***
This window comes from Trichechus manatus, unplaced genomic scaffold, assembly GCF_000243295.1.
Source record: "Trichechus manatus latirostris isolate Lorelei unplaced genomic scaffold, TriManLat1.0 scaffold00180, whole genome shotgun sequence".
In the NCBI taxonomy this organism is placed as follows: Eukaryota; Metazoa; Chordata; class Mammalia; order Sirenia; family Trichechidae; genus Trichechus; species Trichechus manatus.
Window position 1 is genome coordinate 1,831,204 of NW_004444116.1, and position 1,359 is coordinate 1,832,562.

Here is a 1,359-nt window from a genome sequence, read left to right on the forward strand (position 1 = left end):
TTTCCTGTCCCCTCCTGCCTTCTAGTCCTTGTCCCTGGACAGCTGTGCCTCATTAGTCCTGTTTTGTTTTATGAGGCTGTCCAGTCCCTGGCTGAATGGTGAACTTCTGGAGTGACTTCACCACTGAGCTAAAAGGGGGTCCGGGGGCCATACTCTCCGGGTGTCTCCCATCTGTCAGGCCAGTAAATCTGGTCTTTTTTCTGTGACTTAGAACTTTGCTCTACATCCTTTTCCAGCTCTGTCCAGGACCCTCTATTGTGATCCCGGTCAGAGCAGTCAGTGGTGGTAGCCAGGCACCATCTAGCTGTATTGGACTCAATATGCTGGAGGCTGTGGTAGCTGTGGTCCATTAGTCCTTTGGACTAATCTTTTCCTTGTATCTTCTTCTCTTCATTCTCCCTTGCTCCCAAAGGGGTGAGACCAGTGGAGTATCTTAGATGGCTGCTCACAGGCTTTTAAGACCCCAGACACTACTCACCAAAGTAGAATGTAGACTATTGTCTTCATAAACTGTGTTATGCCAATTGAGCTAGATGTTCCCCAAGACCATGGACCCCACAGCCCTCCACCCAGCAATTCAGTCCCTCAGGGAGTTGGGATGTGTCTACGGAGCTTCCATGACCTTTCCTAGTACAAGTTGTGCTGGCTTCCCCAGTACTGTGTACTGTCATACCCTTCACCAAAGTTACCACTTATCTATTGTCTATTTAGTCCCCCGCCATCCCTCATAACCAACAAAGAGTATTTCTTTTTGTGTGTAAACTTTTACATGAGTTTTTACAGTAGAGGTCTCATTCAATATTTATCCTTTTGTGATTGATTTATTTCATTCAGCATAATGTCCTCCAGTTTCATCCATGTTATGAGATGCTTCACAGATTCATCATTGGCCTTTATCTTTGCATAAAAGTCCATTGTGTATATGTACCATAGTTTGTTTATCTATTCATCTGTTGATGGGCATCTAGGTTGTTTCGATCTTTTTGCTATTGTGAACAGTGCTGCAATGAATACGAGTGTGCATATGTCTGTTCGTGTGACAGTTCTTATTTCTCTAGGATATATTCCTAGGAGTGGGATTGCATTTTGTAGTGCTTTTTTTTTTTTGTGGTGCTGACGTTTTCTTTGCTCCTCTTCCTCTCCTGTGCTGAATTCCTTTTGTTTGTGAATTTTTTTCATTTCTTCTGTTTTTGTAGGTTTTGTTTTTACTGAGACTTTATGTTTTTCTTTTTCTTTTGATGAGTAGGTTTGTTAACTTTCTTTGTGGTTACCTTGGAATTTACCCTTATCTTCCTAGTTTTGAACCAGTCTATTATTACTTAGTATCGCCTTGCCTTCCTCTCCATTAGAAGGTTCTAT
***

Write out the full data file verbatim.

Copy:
This window comes from Trichechus manatus, unplaced genomic scaffold, assembly GCF_000243295.1.
Source record: "Trichechus manatus latirostris isolate Lorelei unplaced genomic scaffold, TriManLat1.0 scaffold00180, whole genome shotgun sequence".
In the NCBI taxonomy this organism is placed as follows: Eukaryota; Metazoa; Chordata; class Mammalia; order Sirenia; family Trichechidae; genus Trichechus; species Trichechus manatus.
Window position 1 is genome coordinate 1,831,204 of NW_004444116.1, and position 1,359 is coordinate 1,832,562.

Here is a 1,359-nt window from a genome sequence, read left to right on the forward strand (position 1 = left end):
TTTCCTGTCCCCTCCTGCCTTCTAGTCCTTGTCCCTGGACAGCTGTGCCTCATTAGTCCTGTTTTGTTTTATGAGGCTGTCCAGTCCCTGGCTGAATGGTGAACTTCTGGAGTGACTTCACCACTGAGCTAAAAGGGGGTCCGGGGGCCATACTCTCCGGGTGTCTCCCATCTGTCAGGCCAGTAAATCTGGTCTTTTTTCTGTGACTTAGAACTTTGCTCTACATCCTTTTCCAGCTCTGTCCAGGACCCTCTATTGTGATCCCGGTCAGAGCAGTCAGTGGTGGTAGCCAGGCACCATCTAGCTGTATTGGACTCAATATGCTGGAGGCTGTGGTAGCTGTGGTCCATTAGTCCTTTGGACTAATCTTTTCCTTGTATCTTCTTCTCTTCATTCTCCCTTGCTCCCAAAGGGGTGAGACCAGTGGAGTATCTTAGATGGCTGCTCACAGGCTTTTAAGACCCCAGACACTACTCACCAAAGTAGAATGTAGACTATTGTCTTCATAAACTGTGTTATGCCAATTGAGCTAGATGTTCCCCAAGACCATGGACCCCACAGCCCTCCACCCAGCAATTCAGTCCCTCAGGGAGTTGGGATGTGTCTACGGAGCTTCCATGACCTTTCCTAGTACAAGTTGTGCTGGCTTCCCCAGTACTGTGTACTGTCATACCCTTCACCAAAGTTACCACTTATCTATTGTCTATTTAGTCCCCCGCCATCCCTCATAACCAACAAAGAGTATTTCTTTTTGTGTGTAAACTTTTACATGAGTTTTTACAGTAGAGGTCTCATTCAATATTTATCCTTTTGTGATTGATTTATTTCATTCAGCATAATGTCCTCCAGTTTCATCCATGTTATGAGATGCTTCACAGATTCATCATTGGCCTTTATCTTTGCATAAAAGTCCATTGTGTATATGTACCATAGTTTGTTTATCTATTCATCTGTTGATGGGCATCTAGGTTGTTTCGATCTTTTTGCTATTGTGAACAGTGCTGCAATGAATACGAGTGTGCATATGTCTGTTCGTGTGACAGTTCTTATTTCTCTAGGATATATTCCTAGGAGTGGGATTGCATTTTGTAGTGCTTTTTTTTTTTTGTGGTGCTGACGTTTTCTTTGCTCCTCTTCCTCTCCTGTGCTGAATTCCTTTTGTTTGTGAATTTTTTTCATTTCTTCTGTTTTTGTAGGTTTTGTTTTTACTGAGACTTTATGTTTTTCTTTTTCTTTTGATGAGTAGGTTTGTTAACTTTCTTTGTGGTTACCTTGGAATTTACCCTTATCTTCCTAGTTTTGAACCAGTCTATTATTACTTAGTATCGCCTTGCCTTCCTCTCCATTAGAAGGTTCTAT